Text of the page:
A publisher’s marketing of a secondary source treatise, although targeting lawyers, does not violate consumer protection laws, a state appellate court held. The decision highlights that, while lawyers are “consumers” under state laws, they must show they were materially misled by the marketing of a product to bring a cause of action. Reasonable consumers, even lawyers, would not believe that a treatise marketed as complete and accurate was, particularly when the laws contained in the treatise are subject to legislative updates. ABA Litigation Section leaders say that when relying on secondary source materials, trained lawyers still have the obligation to confirm the accuracy of the material cited.
Lawyers Argue They Were Misled by Out-of-Date Treatise
In Himmelstein, McConnell, Gribben, Donoghue & Joseph, LLP, et al. v. Matthew Bender & Company, Inc., purchasers of the New York Landlord-Tenant annual publication (the Tanbook) sued its publisher in New York state court, alleging misrepresentations about the completeness and accuracy of the statutes and regulations referenced in the Tanbook. The purchasers argued these misrepresentations violated General Business Law Section 349, which prohibits “deceptive acts and practices” in connection with the sale of goods.
The trial court granted the publisher’s motion to dismiss, holding that the Tanbook was not “consumer-oriented” as required by the statute because it was not directed at “consumers at large for personal, family, or household use, but rather to legal professionals.” The appellate division affirmed. Although the intermediate court did not address whether the Tanbook was consumer-oriented, the court held that the only injury the purchasers suffered was the purchase price of the Tanbook, which is not an injury under the statute.
Lawyers Are Consumers, but Marketing of the Tanbook Was Not Materially Misleading
On appeal, the New York Court of Appeals held that Section 349 applies to all consumers, including legal professionals. The court first analyzed whether the publisher’s conduct was “consumer-oriented.” Rejecting the trial court’s analysis, the court recognized that any holding that limited the breadth of the term “consumer” ran afoul of the legislative intent and text of the statute, which was designed “to protect the public against all forms of deceptive business practices.” The court also noted that “an act or practice is consumer-oriented when it has a broader impact on consumers at large,” and it would not limit the reach of the statute, which is focused on deception and “its subsequent impact on consumer decision-making, not on the consumer’s ultimate use of a product.” The fact that the Tanbook was marketed to legal professionals did not matter because they are “merely a subclass of consumers,” and “consumer-oriented conduct need not be directed to all members of the public.”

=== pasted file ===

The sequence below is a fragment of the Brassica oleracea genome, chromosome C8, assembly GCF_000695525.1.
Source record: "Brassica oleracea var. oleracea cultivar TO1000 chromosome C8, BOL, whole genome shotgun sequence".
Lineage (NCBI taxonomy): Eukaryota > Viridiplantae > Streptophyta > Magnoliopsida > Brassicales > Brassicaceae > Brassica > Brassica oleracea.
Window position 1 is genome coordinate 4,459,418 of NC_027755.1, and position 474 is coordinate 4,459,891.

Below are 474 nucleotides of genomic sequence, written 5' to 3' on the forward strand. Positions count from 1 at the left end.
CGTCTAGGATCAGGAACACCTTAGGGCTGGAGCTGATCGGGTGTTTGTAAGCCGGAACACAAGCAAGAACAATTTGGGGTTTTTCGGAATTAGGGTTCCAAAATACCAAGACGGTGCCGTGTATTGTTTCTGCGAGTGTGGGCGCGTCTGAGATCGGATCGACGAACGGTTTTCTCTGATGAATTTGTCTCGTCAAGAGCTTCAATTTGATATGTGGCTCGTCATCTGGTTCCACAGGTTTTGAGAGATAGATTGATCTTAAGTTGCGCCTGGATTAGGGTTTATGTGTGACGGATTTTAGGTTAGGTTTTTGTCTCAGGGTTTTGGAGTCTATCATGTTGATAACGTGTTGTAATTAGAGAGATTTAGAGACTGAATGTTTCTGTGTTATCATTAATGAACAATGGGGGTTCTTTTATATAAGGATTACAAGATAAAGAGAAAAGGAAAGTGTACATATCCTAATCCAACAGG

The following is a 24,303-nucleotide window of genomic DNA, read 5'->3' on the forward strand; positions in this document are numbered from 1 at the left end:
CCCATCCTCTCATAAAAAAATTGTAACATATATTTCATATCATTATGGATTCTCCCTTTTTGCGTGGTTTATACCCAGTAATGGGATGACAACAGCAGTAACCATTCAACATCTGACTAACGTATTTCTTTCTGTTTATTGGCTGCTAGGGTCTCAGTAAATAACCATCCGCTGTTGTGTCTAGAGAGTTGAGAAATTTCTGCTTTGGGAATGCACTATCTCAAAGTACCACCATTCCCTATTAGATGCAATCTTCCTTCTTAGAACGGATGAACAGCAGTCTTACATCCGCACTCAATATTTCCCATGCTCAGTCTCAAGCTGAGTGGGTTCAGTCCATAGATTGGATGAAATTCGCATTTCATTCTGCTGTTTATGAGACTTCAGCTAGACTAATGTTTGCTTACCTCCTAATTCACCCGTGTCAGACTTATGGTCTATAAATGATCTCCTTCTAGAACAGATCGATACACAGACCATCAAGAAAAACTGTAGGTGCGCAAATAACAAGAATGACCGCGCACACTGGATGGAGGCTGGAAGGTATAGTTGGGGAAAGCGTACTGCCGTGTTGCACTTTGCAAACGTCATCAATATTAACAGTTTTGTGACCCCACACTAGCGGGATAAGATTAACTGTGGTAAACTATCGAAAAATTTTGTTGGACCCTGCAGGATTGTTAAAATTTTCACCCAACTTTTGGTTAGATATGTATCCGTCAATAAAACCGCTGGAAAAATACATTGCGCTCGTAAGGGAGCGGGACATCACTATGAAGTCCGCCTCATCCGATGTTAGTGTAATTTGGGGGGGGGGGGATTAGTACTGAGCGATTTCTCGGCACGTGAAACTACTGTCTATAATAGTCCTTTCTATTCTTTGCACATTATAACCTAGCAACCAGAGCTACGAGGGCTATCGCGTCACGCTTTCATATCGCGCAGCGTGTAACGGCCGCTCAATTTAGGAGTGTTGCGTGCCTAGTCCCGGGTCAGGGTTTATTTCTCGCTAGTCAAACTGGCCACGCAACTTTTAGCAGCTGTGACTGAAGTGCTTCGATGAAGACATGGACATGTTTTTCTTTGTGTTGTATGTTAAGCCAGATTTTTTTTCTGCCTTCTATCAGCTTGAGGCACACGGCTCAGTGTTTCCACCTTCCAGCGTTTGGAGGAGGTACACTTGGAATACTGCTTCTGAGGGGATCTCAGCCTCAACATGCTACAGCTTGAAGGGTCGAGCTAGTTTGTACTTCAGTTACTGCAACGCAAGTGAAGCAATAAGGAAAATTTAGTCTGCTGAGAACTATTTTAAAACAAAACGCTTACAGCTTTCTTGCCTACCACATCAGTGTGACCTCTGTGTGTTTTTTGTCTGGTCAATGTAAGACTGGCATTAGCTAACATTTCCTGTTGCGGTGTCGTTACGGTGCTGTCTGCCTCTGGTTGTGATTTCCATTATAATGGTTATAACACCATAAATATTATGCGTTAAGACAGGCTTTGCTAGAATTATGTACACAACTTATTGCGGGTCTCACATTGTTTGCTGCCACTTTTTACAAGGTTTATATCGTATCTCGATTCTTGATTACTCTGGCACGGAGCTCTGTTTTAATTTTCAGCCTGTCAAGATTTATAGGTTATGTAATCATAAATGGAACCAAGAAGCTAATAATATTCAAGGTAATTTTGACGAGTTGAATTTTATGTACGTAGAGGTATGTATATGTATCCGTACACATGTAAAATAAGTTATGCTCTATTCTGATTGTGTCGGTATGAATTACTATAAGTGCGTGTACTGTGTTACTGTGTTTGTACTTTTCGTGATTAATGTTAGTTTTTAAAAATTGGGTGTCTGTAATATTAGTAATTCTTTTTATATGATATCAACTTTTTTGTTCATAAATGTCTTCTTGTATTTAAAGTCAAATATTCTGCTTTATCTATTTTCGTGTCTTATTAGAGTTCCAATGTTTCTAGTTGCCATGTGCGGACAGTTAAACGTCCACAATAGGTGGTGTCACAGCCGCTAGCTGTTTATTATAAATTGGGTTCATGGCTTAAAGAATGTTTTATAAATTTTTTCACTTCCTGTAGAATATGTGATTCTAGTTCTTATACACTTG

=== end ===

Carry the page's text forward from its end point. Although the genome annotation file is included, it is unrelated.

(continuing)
The appellate court nevertheless affirmed the dismissal of the amended complaint, concluding that the purchasers could not plead the “materially misleading” element of their case. It noted that the publisher’s conduct could not objectively be held as misleading a party into believing the publisher guaranteed the Tanbook was complete and accurate. Specifically, the appeals court noted the terms and conditions for the purchasers’ contract for the Tanbook stated that it did not include updates, which the publisher provided and separately invoiced, when available. The appellate court also pointed to the publisher’s disclaimers stating the publisher did not warranty “the accuracy, reliability, or currentness” of the Tanbook.
Deceptive Conduct Toward Consumers Is Key, But Lawyers Should Trust and Verify
“Legal professionals are a ‘subclass’ of consumers in the sense that they too may qualify, in the right circumstances, as ‘consumers’ who purchase products and/or services in New York,” says Stephen L. Brodsky, New York, NY, cochair of the Securities Litigation Subcommittee and Practice Points editor of the Litigation Section’s Commercial & Business Litigation Committee. Nevertheless, some Section leaders believe the focus should remain on whether the marketing itself was deceptive. “The dispositive concern of GBL Section 349 is whether deceptive activity or conduct was perpetrated in connection with the conduct of business of selling or marketing a product in the State of New York,” explains Brodsky.
Section leaders point out that when it comes to deceptive conduct, the use of disclaimers may not be appropriate in all situations to avoid the contours of the consumer protection statute. “For example, a bath salt manufacturer should not be able to avoid liability for the ingestion of its product just because it places a warning label on the product while marketing its product only to teenagers,” suggests Ian H. Fisher, Chicago, IL, cochair of the Section’s Class Action & Derivative Suits Committee. However, according to Fisher, lawyers, regardless of any disclaimers on the products they use, we must be diligent and check the sources on which they rely. “We go to law school for a reason, and we are trained professionals,” says Fisher. “The court appeared to acknowledge that any properly trained lawyer would know not to simply trust a treatise and to update any legal citations,” adds Fisher.
Hashtags: #consumerprotection; #deceptivemarketing; #disclaimers
- Allen H. Denson, Latif Zaman, “States’ Divergent Approaches to Unfair, Deceptive, and Abusive Acts and Practices Reveal Consumer Protection Priorities,” Bus. L. Today (Aug. 22, 2019).
- Eugene M. Pak, “Do Consumers Want to Taste Jamaica?” Landslide, Vol. 9, No. 1 (Sept./Oct. 2016).
- C. Kinnier Lastimosa, “Consumer Lawsuits Arising from “Green” Labeling Claims,” Consumer Litig. (Apr. 17, 2012).
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